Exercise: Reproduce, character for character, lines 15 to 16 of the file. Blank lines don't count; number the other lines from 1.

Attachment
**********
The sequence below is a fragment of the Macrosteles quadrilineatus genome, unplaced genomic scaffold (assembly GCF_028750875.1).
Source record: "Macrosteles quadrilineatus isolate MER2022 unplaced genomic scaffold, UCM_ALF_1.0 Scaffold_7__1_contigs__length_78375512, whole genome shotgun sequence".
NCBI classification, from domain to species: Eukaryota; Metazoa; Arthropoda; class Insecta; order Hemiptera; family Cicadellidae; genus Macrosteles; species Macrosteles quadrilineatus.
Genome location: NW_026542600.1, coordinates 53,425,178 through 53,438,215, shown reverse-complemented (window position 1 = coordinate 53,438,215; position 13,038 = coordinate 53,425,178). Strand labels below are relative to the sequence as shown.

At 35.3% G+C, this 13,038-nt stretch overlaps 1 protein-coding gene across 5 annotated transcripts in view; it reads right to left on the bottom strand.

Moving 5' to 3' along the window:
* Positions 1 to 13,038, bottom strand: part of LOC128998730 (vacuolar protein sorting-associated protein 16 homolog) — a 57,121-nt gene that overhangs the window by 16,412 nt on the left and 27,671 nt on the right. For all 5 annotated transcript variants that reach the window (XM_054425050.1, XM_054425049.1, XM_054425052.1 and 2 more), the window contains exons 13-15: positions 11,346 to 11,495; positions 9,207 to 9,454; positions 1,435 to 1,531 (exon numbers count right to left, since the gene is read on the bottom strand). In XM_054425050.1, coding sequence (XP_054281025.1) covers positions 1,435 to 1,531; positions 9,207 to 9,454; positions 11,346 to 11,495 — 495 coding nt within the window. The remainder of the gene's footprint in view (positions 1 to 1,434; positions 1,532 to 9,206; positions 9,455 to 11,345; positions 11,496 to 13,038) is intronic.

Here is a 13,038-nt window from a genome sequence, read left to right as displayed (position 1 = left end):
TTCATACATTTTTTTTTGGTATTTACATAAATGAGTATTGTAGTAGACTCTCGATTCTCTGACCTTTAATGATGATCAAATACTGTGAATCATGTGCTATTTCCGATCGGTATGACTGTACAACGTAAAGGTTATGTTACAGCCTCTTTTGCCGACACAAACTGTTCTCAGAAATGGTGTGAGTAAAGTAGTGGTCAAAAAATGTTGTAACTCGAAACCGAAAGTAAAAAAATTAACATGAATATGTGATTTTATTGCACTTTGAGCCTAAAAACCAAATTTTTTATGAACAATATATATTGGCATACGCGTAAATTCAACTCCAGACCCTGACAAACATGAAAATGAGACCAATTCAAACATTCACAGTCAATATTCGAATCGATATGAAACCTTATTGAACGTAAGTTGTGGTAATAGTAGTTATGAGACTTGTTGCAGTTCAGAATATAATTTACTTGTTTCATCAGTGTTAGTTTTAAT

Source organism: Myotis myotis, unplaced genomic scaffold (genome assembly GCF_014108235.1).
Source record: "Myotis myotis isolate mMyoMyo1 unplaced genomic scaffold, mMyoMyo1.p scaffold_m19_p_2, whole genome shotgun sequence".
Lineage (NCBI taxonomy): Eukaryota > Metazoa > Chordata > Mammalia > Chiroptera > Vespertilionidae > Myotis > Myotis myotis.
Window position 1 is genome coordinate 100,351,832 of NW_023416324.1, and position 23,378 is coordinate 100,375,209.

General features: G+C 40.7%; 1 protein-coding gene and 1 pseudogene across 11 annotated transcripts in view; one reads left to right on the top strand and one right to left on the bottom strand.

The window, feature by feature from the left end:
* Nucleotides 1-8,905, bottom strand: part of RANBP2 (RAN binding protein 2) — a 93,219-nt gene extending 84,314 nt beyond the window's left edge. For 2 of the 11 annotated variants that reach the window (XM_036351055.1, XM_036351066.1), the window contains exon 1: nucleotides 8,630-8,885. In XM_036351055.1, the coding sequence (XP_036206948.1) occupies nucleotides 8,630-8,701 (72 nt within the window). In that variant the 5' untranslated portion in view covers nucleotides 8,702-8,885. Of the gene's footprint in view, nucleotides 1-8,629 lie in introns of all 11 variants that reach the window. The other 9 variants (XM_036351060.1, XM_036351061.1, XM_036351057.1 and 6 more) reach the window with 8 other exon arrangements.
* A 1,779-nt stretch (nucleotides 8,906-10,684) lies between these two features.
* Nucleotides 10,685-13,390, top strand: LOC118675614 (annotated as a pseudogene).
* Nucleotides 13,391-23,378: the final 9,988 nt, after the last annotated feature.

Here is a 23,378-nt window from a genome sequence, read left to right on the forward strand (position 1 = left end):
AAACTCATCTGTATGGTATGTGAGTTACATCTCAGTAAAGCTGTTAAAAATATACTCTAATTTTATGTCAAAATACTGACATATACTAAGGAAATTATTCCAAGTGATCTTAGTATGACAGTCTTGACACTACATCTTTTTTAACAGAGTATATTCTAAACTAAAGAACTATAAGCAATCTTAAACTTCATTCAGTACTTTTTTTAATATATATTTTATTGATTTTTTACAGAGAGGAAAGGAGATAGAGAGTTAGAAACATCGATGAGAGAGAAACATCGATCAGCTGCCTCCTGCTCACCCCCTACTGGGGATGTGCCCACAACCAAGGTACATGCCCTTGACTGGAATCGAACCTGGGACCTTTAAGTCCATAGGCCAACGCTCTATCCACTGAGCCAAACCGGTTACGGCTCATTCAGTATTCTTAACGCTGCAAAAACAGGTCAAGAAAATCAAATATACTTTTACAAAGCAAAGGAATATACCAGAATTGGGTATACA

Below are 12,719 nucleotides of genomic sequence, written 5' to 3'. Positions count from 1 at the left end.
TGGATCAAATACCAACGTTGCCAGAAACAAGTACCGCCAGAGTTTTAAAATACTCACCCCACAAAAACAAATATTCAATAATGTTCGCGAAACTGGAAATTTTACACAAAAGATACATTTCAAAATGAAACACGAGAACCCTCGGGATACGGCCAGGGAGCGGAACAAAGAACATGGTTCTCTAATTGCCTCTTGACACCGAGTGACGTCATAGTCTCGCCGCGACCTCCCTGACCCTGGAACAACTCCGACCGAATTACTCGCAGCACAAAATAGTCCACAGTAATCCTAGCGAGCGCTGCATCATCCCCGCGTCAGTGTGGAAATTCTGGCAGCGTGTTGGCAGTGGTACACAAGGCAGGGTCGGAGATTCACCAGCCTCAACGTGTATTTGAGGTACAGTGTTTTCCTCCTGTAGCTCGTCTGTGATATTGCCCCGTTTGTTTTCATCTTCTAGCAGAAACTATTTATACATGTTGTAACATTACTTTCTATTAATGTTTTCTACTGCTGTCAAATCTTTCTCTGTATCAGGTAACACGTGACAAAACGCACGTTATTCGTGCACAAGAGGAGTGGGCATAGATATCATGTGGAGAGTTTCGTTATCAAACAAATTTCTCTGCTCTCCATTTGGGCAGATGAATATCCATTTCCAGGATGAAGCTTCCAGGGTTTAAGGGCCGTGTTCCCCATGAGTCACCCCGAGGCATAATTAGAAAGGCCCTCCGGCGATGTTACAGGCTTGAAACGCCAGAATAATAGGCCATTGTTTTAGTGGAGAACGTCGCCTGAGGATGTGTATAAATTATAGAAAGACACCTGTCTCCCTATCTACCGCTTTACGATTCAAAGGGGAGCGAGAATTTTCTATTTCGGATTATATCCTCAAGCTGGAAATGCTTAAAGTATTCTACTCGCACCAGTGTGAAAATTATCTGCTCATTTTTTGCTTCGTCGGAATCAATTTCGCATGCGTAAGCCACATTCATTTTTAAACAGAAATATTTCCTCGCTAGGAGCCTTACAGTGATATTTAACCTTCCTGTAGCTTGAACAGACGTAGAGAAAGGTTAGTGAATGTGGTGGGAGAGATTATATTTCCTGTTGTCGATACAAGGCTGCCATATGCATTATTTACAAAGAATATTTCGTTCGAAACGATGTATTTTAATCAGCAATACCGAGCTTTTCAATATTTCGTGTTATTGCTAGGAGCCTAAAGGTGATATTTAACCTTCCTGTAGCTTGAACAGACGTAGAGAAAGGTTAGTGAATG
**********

The window, feature by feature from the left end:
* Nucleotides 1-8,905, bottom strand: part of RANBP2 (RAN binding protein 2) — a 93,219-nt gene extending 84,314 nt beyond the window's left edge. For 2 of the 11 annotated variants that reach the window (XM_036351055.1, XM_036351066.1), the window contains exon 1: nucleotides 8,630-8,885. In XM_036351055.1, the coding sequence (XP_036206948.1) occupies nucleotides 8,630-8,701 (72 nt within the window). In that variant the 5' untranslated portion in view covers nucleotides 8,702-8,885. Of the gene's footprint in view, nucleotides 1-8,629 lie in introns of all 11 variants that reach the window. The other 9 variants (XM_036351060.1, XM_036351061.1, XM_036351057.1 and 6 more) reach the window with 8 other exon arrangements.